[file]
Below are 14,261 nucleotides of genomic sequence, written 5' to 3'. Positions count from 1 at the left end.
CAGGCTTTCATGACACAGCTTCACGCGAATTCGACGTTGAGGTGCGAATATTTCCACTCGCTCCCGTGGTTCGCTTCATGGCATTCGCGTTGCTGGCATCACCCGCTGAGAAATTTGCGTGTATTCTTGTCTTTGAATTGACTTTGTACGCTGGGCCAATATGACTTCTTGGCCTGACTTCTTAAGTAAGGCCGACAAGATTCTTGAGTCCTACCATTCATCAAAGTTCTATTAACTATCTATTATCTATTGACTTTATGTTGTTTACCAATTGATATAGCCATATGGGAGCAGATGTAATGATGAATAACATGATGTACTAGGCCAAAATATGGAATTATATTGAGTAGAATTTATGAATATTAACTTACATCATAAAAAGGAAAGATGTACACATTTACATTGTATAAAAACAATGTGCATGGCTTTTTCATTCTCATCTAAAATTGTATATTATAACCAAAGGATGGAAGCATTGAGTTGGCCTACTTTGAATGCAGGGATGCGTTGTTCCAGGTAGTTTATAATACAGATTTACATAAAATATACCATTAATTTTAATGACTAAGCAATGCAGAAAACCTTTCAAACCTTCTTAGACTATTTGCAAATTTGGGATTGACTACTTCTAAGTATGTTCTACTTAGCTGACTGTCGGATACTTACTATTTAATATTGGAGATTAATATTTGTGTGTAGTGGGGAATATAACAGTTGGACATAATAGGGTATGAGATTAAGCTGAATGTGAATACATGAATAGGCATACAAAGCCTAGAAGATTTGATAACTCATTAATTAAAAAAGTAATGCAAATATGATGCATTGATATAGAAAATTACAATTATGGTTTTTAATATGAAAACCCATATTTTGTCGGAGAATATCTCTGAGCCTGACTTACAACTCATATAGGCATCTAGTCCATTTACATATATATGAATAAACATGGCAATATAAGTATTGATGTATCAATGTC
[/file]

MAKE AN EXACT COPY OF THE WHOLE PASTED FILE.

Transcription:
Below are 14,261 nucleotides of genomic sequence, written 5' to 3'. Positions count from 1 at the left end.
CAGGCTTTCATGACACAGCTTCACGCGAATTCGACGTTGAGGTGCGAATATTTCCACTCGCTCCCGTGGTTCGCTTCATGGCATTCGCGTTGCTGGCATCACCCGCTGAGAAATTTGCGTGTATTCTTGTCTTTGAATTGACTTTGTACGCTGGGCCAATATGACTTCTTGGCCTGACTTCTTAAGTAAGGCCGACAAGATTCTTGAGTCCTACCATTCATCAAAGTTCTATTAACTATCTATTATCTATTGACTTTATGTTGTTTACCAATTGATATAGCCATATGGGAGCAGATGTAATGATGAATAACATGATGTACTAGGCCAAAATATGGAATTATATTGAGTAGAATTTATGAATATTAACTTACATCATAAAAAGGAAAGATGTACACATTTACATTGTATAAAAACAATGTGCATGGCTTTTTCATTCTCATCTAAAATTGTATATTATAACCAAAGGATGGAAGCATTGAGTTGGCCTACTTTGAATGCAGGGATGCGTTGTTCCAGGTAGTTTATAATACAGATTTACATAAAATATACCATTAATTTTAATGACTAAGCAATGCAGAAAACCTTTCAAACCTTCTTAGACTATTTGCAAATTTGGGATTGACTACTTCTAAGTATGTTCTACTTAGCTGACTGTCGGATACTTACTATTTAATATTGGAGATTAATATTTGTGTGTAGTGGGGAATATAACAGTTGGACATAATAGGGTATGAGATTAAGCTGAATGTGAATACATGAATAGGCATACAAAGCCTAGAAGATTTGATAACTCATTAATTAAAAAAGTAATGCAAATATGATGCATTGATATAGAAAATTACAATTATGGTTTTTAATATGAAAACCCATATTTTGTCGGAGAATATCTCTGAGCCTGACTTACAACTCATATAGGCATCTAGTCCATTTACATATATATGAATAAACATGGCAATATAAGTATTGATGTATCAATGTC